Because of reductions to the budget, the LAPD has essentially lost the equivalent number of people it has hired. Yet, these same leaders tell the public that the Department has grown. And it has grown, but only on paper and not in terms of police officers doing actual police work every day.

Officials who say public safety is their number-one priority do so because they know that more officers on the street means safer communities. Creating the appearance of a fully staffed Department leads the public to believe that everything is all right, yet we’re already seeing signs of seriously strained resources; in certain cases the Department has gone on tactical alert to make up for a shortage of officers on the street.

We understand that balancing the city budget forced some painful choices, but telling residents that public safety is a priority and then cutting its funding is, at best, disingenuous. City leaders can’t have it both ways.

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City Council’s Budget Committee can do better than this

By LAPPL Board of Directors on 05/13/2011 @ 09:01 AM

City Hall’s struggle to come up with responsible budget solutions became even clearer on Tuesday when the Budget and Finance Committee proposed six furlough days for police officers beginning in January.

Committee members were apparently cool to Mayor Villaraigosa’s idea of borrowing $42.6 million to get the city through the coming year. They proposed their own plan instead, which includes new budget cuts and furlough days for sworn police officers and certain firefighters.

Has the Committee forgotten that we are already putting 540 police officers on forced time off to avoid paying them overtime? On top of this, 154 officers are filling critical civilian positions, and at least 60 more are working at the jail to fill in for detention officers the City won’t hire.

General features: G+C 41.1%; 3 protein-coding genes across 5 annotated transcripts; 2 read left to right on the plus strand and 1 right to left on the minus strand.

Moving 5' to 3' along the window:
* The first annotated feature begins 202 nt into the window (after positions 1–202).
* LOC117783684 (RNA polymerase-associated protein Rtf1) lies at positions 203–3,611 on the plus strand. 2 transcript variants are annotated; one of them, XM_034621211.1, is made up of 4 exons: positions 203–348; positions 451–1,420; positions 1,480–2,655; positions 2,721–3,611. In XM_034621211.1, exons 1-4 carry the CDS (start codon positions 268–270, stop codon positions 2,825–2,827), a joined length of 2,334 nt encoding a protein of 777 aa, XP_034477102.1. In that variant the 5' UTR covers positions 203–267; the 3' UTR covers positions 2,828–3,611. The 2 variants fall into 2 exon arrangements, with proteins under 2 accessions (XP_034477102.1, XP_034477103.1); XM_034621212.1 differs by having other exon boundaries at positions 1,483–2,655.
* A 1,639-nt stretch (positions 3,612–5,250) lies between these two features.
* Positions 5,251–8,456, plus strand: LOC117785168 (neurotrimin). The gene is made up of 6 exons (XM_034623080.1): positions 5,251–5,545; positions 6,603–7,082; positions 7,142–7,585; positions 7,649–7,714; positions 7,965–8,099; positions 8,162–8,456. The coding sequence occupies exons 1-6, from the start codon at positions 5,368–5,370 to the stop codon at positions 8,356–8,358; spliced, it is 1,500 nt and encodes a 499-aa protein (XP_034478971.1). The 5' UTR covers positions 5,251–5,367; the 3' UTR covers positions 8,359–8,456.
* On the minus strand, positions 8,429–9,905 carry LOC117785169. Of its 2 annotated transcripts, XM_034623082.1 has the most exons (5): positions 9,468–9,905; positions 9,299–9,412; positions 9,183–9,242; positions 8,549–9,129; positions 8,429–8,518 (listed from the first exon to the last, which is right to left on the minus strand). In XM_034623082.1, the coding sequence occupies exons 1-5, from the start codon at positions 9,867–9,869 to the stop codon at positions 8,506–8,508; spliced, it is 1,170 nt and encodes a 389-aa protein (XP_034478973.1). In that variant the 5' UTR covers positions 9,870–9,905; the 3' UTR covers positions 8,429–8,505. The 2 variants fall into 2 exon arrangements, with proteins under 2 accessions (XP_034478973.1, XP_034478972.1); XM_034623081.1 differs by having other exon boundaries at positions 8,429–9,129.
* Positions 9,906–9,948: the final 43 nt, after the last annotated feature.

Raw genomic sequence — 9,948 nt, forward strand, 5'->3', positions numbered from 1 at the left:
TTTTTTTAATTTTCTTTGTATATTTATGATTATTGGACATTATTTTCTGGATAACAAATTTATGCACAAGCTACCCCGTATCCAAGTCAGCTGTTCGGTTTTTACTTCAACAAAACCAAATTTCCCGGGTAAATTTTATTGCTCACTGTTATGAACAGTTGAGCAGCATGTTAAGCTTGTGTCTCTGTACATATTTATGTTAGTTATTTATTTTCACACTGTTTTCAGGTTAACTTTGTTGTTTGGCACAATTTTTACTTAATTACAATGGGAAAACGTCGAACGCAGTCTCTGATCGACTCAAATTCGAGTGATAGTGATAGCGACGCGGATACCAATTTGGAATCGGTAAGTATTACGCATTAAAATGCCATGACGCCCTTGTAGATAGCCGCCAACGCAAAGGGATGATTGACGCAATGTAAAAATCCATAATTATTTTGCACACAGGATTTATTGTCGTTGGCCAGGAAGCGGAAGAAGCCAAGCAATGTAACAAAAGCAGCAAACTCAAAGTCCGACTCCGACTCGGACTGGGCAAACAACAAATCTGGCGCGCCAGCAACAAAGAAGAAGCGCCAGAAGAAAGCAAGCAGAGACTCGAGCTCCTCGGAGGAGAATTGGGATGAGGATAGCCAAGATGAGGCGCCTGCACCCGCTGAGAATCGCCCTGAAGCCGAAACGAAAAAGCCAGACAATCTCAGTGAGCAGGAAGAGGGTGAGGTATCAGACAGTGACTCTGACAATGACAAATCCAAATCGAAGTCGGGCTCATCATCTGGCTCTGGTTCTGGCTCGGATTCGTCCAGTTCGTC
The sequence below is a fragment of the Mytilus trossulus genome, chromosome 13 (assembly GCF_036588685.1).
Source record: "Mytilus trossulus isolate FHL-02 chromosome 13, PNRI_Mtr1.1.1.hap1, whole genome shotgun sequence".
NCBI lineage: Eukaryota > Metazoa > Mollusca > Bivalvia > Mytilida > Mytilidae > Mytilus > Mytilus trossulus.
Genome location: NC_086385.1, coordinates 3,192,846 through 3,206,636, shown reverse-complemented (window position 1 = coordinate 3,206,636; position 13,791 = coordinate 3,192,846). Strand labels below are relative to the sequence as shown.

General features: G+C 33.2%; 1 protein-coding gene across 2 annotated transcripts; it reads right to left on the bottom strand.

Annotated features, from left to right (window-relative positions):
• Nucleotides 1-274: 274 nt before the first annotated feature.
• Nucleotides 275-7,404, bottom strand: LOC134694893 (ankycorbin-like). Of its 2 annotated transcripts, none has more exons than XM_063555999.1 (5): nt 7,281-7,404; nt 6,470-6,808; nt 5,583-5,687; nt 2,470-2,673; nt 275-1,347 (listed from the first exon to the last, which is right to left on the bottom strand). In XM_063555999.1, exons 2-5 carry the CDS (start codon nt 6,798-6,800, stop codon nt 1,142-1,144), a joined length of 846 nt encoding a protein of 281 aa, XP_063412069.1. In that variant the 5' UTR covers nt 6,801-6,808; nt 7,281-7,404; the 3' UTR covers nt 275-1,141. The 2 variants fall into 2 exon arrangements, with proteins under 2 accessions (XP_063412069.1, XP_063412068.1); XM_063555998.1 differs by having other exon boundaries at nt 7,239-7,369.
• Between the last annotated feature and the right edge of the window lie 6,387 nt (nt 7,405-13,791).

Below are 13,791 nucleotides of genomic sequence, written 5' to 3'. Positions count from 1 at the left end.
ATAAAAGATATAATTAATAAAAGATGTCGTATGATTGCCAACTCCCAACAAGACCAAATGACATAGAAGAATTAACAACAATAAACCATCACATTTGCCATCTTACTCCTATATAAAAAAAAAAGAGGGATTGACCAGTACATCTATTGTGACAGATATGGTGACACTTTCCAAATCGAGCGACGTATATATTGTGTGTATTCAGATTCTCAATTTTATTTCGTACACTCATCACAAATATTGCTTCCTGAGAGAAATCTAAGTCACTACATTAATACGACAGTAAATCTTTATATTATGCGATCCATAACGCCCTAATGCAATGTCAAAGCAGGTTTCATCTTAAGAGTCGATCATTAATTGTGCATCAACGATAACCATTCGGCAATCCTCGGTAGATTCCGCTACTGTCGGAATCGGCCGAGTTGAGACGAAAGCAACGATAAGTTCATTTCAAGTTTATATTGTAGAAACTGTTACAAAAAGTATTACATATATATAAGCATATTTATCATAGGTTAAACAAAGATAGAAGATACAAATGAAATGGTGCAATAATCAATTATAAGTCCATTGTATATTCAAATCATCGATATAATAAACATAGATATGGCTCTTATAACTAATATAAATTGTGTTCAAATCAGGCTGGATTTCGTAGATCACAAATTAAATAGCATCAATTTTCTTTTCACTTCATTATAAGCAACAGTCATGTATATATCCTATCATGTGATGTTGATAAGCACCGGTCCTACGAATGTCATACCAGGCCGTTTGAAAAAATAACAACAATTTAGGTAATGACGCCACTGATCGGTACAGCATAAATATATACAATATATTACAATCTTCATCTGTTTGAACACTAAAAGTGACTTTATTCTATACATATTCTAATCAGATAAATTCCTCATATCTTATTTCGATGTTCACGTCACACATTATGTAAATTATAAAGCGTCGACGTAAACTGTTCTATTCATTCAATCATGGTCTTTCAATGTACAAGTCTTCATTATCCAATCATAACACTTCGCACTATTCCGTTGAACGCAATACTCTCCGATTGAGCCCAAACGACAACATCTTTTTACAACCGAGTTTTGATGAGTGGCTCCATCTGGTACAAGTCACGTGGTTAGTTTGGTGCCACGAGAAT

Every 100 officers pulled from field work to backfill civilian positions roughly equates to removing 30 police cars citywide. This dramatically impacts the LAPD’s ability to respond to calls and keep crime down. The League hears it from members every day, how they are spending more time in the stations doing administrative work instead of addressing crime on the streets.

But the City insists on hiring new officers instead of properly allocating the experienced resources it already has, and now the Budget Committee is threatening current officers with unnecessary and irresponsible furloughing. Why keep hiring when the City still needs to cut millions of dollars from its budget?

The Mayor’s budget will be presented to the full city council today, with voting set for next week. Over the past year, the League has offered many solutions that save money while preserving public safety. We hope our leaders will put public safety first and find better ideas than officer furloughing.

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Closing ranks for public safety

By LAPPL Board of Directors on 05/10/2011 @ 04:04 PM

When we preach public safety first, we mean just that. When someone dials 9-1-1, the caller is typically in urgent need of help from police, firefighters or paramedics, if not all three. Our city’s residents expect and deserve a timely public safety response – especially when every minute counts.